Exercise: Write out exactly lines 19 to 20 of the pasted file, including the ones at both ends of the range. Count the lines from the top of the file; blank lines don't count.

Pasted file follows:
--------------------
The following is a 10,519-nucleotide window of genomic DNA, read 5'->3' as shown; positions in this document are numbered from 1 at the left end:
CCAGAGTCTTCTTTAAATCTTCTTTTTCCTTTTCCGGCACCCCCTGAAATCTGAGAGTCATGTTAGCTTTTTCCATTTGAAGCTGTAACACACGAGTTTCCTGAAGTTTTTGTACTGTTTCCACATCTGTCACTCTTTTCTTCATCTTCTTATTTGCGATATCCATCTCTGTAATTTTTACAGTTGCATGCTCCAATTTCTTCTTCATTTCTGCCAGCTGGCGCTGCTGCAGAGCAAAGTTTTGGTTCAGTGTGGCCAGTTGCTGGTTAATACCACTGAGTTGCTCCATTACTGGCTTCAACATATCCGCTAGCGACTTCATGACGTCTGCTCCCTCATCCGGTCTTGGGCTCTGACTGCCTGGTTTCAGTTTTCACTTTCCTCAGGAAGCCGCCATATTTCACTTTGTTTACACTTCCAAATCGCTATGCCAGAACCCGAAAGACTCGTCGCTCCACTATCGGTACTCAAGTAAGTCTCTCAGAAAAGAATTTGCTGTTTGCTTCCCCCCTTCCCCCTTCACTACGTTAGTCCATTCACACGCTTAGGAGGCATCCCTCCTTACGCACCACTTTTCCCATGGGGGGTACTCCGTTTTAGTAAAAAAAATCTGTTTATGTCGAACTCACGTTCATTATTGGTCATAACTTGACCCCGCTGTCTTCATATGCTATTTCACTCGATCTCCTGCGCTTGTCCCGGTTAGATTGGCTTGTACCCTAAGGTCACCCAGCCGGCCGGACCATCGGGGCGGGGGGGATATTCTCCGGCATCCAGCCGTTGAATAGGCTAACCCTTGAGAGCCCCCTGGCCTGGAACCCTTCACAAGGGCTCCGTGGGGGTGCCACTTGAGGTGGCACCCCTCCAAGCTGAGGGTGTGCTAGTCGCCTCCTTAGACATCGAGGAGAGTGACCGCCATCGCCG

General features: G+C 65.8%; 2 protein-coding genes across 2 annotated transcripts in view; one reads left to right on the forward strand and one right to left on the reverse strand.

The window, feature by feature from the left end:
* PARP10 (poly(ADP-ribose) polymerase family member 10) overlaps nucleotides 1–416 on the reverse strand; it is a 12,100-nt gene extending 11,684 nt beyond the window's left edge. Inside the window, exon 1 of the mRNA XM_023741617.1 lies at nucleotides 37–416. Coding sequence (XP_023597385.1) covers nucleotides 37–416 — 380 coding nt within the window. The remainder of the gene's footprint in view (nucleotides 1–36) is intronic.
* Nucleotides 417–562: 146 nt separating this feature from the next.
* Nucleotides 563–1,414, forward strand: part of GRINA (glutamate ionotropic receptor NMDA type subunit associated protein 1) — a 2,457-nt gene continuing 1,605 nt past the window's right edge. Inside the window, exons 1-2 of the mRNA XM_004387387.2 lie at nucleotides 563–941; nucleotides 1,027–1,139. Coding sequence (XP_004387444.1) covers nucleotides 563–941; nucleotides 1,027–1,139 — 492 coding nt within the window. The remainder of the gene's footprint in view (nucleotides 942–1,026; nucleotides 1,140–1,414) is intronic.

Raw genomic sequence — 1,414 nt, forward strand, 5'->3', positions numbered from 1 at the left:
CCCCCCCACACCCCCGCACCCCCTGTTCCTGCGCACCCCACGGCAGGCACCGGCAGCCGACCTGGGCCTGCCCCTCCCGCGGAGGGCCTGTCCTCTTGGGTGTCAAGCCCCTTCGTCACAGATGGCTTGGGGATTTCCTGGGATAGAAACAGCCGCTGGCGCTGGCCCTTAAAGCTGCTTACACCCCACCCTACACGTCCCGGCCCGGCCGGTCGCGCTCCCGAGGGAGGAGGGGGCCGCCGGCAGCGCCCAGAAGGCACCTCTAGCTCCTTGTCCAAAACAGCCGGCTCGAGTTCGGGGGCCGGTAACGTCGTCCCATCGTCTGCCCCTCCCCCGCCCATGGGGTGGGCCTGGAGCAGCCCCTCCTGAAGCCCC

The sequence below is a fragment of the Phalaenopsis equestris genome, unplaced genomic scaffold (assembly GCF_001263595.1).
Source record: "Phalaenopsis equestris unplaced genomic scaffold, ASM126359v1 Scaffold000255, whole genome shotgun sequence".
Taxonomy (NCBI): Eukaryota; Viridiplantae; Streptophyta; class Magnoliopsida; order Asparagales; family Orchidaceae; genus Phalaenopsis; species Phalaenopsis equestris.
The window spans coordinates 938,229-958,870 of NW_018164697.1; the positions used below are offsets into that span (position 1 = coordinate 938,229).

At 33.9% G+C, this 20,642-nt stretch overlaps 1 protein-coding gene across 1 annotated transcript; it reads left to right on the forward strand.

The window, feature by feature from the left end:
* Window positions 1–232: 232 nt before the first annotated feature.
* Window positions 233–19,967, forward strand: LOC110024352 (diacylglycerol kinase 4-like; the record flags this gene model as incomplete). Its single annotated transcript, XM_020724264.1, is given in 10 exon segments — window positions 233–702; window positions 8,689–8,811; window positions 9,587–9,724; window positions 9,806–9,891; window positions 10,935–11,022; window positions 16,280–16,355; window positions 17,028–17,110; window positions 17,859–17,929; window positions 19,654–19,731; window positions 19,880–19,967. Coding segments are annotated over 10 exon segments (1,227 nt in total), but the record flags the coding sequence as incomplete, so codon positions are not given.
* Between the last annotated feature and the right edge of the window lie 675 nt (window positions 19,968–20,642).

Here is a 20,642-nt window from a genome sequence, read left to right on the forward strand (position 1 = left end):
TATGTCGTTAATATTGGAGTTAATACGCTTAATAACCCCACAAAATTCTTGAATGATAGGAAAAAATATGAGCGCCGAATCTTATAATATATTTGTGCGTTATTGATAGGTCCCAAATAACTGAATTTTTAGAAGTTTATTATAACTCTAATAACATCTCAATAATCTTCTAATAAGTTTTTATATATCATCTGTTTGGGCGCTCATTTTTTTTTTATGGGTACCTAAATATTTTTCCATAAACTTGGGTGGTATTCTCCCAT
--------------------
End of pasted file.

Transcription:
Here is a 20,642-nt window from a genome sequence, read left to right on the forward strand (position 1 = left end):
TATGTCGTTAATATTGGAGTTAATACGCTTAATAACCCCACAAAATTCTTGAATGATAGGAAAAAATATGAGCGCCGAATCTTATAATATATTTGTGCGTTATTGATAGGTCCCAAATAACTGAATTTTTAGAAGTTTATTATAACTCTAATAACATCTCAATAATCTTCTAATAAGTTTTTATATATCATCTGTTTGGGCGCTCATTTTTTTTTTATGGGTACCTAAATATTTTTCCATAAACTTGGGTGGTATTCTCCCAT